OMAHA – Katie Ledecky’s summer solstice fell five days earlier on the calendar as she completed her longest swim through the United States swimming tests on Tuesday, completing 1,900 meters of races – 2,300 meters in a 24-hour span if you count her arduous Victory includes the 400-meter freestyle late Monday – and qualification for a third consecutive Olympiad.
Her endless day, made longer by the extra miles she put in warming up and warming up before and after the races, was exhausting. But her uncle Jon Ledecky might have had it worse.
Sleep can wait for Jon to make the most of a week when his two greatest athletic loves, Katie and the Islanders team, which he’s co-owned since 2016, vie for spots on their biggest stages. The Islanders opened their NHL semifinal series against the Lightning in Tampa with two games on Sunday and Tuesday. Katie, five-time Olympic champion, opened her ambitious swimming week on Monday with the preliminary rounds and the final of the 400 freestyle.
The Ledeckys are a close-knit family and were unable to be together in one place on holidays and other occasions for more than a year due to pandemic travel and convention restrictions. The swimming attempts at the CHI Health Center mark the first time since Christmas 2019 that Katie is with her parents and older brother Michael. Jon Ledecky didn’t want to miss the reunion, but Katie worried he was racing between Long Island, Florida and Nebraska.
How would he manage to fly commercials with connections to get from puck drop to pool, back to hockey, and then back to swimming? His itinerary was as ambitious, with as little margin for error as her own race plan, free styles over 100, 200, 400, 800 and 1,500 meters. She was deeply moved that Jon would try so hard if by Wednesday they hadn’t been able to hug or see each other up close.
“It’s amazing,” she said. “He’s one of those great supporter and really part of our immediate family. “
After the Islanders’ 2-1 win on Sunday afternoon, Jon Ledecky traveled from Tampa to Omaha via Atlanta and arrived at his hotel after midnight, where Katie made sure a Chicken Caesar Salad was delivered and waited in his room in case he was hungry. The next night, Jon had a late dinner at a sports bar a short walk from his hotel and saw his two worlds side by side on the wall of the televisions, with Islanders highlights filling the screens alongside news stories about Katie by being three times Olympians became victory in the 400 freestyle.
“It’s so cool that we have these things together now,” said Katie, who waved to her uncle during the pre-race show for her Monday swim and again on Tuesday before her preliminary performances in the 200 and 1500 freestyles.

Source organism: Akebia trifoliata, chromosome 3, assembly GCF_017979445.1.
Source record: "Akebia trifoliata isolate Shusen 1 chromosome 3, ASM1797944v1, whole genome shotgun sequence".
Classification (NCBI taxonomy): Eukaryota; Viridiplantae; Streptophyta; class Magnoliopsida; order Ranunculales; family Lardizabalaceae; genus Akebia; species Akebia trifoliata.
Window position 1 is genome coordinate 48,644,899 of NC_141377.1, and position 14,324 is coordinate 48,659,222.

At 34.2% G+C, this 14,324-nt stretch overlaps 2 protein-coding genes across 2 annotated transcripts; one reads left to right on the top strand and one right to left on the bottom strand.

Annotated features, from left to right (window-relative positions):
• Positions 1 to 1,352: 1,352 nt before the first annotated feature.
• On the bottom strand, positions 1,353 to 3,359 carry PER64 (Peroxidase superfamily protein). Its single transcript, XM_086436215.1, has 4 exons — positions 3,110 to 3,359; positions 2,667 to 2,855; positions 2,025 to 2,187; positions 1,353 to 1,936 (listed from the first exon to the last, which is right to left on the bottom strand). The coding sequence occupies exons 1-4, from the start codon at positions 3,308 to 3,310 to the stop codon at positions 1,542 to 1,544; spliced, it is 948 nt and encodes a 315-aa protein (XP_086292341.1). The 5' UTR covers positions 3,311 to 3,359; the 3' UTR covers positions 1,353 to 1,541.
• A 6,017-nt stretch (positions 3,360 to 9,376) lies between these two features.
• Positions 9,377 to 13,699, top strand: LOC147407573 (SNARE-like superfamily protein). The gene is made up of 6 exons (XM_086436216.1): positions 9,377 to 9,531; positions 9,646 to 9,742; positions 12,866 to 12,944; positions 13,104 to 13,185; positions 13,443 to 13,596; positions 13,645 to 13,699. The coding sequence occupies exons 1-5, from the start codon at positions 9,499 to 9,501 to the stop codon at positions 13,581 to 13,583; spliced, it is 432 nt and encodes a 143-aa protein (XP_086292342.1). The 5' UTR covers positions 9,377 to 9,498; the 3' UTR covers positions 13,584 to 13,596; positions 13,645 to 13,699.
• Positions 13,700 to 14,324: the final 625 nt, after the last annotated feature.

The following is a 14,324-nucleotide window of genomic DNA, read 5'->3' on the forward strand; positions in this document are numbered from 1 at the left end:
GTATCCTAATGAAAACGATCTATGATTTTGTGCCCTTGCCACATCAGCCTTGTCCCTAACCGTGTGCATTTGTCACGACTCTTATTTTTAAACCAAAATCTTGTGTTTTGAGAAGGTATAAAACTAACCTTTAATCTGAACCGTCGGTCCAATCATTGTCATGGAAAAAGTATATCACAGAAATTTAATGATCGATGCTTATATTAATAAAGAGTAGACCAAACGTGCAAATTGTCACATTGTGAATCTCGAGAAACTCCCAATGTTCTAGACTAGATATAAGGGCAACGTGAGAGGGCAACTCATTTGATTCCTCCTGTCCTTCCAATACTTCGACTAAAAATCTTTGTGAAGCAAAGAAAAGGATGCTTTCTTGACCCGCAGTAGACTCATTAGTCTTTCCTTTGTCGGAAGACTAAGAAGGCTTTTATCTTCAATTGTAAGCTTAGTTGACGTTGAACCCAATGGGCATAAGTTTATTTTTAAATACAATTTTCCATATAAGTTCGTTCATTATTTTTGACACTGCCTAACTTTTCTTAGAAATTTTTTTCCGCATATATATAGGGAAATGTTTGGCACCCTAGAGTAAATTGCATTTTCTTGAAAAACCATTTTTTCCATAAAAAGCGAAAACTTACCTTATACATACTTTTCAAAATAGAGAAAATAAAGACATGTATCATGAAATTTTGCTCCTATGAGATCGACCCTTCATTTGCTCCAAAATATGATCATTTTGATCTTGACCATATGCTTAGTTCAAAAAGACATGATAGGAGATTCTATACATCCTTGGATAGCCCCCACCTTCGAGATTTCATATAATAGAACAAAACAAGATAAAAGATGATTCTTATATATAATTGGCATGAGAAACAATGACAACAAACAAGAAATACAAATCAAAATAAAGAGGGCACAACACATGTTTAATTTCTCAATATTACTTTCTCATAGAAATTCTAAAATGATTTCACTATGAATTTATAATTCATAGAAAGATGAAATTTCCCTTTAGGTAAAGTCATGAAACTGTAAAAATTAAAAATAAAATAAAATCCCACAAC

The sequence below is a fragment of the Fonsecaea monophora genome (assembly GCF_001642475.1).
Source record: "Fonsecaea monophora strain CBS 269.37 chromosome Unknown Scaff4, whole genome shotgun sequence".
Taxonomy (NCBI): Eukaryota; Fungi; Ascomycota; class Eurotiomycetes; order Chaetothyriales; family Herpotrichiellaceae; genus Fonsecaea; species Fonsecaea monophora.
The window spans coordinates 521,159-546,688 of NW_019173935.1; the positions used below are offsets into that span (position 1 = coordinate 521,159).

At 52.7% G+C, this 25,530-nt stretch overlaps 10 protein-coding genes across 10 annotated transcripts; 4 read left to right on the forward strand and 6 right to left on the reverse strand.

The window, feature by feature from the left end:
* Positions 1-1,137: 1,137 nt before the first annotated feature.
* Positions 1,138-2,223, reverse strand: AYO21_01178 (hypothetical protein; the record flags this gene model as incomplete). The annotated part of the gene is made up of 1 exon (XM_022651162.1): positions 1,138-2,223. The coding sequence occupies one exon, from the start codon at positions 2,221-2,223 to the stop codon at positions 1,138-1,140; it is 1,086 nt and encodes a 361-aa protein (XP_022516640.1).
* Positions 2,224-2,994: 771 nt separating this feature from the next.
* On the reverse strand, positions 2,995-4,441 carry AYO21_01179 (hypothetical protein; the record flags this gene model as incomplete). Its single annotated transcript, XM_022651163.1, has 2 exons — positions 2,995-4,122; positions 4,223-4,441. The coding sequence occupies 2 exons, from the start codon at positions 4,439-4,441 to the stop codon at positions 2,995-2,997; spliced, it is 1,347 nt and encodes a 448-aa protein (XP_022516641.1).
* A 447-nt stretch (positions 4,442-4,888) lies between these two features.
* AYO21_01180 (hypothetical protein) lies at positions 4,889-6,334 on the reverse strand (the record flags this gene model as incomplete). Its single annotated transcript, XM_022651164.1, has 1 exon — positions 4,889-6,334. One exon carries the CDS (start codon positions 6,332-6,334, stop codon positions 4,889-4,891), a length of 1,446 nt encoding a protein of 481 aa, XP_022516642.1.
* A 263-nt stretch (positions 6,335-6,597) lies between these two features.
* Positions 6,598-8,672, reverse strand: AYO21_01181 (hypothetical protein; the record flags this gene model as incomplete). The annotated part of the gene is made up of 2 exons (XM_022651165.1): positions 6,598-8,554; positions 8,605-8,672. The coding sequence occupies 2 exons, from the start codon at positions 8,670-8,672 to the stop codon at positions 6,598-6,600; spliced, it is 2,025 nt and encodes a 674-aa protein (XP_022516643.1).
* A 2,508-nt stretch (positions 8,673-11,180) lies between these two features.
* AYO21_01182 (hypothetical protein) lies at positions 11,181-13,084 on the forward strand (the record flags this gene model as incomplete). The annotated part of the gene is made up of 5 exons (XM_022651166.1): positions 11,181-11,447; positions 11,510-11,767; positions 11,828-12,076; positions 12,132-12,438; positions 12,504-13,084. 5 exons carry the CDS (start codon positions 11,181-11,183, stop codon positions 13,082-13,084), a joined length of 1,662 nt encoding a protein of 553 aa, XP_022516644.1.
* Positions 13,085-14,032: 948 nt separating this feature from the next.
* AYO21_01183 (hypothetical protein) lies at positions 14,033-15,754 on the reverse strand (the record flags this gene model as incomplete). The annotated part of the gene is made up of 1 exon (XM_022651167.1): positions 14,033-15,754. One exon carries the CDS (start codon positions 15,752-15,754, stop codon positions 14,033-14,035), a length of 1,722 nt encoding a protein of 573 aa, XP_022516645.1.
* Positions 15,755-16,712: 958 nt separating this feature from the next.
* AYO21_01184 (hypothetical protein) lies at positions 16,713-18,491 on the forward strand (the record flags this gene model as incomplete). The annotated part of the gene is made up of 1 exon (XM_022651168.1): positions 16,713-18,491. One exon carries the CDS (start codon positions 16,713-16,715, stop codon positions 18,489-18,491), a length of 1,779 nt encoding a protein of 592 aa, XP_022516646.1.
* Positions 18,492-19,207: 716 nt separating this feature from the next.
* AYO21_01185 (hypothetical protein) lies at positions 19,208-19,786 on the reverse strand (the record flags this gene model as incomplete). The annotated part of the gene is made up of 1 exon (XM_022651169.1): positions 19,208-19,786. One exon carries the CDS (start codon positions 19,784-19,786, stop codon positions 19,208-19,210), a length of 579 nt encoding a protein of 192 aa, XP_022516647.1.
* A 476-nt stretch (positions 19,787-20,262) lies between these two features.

“It is really fun.”
Her heat of the 1,500, one of three events she holds the world record in, kicked off at a quarter past noon, and Jon, sitting next to Katie’s parents and brother, spent the next 15 minutes, 43.10 – the length of her race – and admonished them with shouts like “Come on, Katie” and “Go on, Katie”.
After Katie finished, Jon stayed long enough to hit his fists in her direction and praise her efforts. Then he got up from his seat and ran to the exit to go to the airport for his 1:36 pm flight. Less than six hours later, he was in his seat for the opening game of the Islanders 4-2 defeat in Game 2 of the Best-of-Seven series.
So much is at stake in the trials this week – make the US team or wait three long years for another shot – swimmers are doing everything in their power to limit distractions. They delete apps, turn off their phones or leave them in their rooms. Katie did let in a little of the outside world, however.
After setting the fastest time in the 200th freestyle semifinals on Tuesday evening, she made it clear in her post-race press conference that she was watching the Islanders game, which was in the second period when she sat in front of the microphone.
“I think it’s 1-1 unless someone has scored a goal in the five or ten minutes since we got here,” she said.
Ledecky, who is from Washington, DC, a suburb of Bethesda, grew up cheering for the Washington Capitals, but she’s also become an avid Islanders fan because of her uncle’s work with the team.
Katie, 24, who was hiding in her apartment near Stanford University campus last year, said, “I made sure I could see the games because they were some entertainment.”
On Wednesday Ledecky was the headliner of the night and competed in the 200 freestyle final, followed an hour later by the final of the 1,500 freestyle, which will be contested for the first time by the women at the Olympic Games in Tokyo.
The racing spectrum that she had to cover, with 50 and 100 sprinters in the 200 and two 10 km Open Water Olympians in the 1,500, was impressive. Jon Ledecky, who twice walked back and forth between a frozen rink of ice and a chlorinated pool, spanning sports, states, and flight schedules like it wasn’t a big deal, got back in his seat in time to watch Katie win her two races .
Katie will rest on Thursday after deciding not to swim the 100 freestyles. Your uncle will move on in the meantime. He must take part in game 3 of the semi-finals at the Nassau Coliseum.
“I hope he takes a little rest,” Katie said.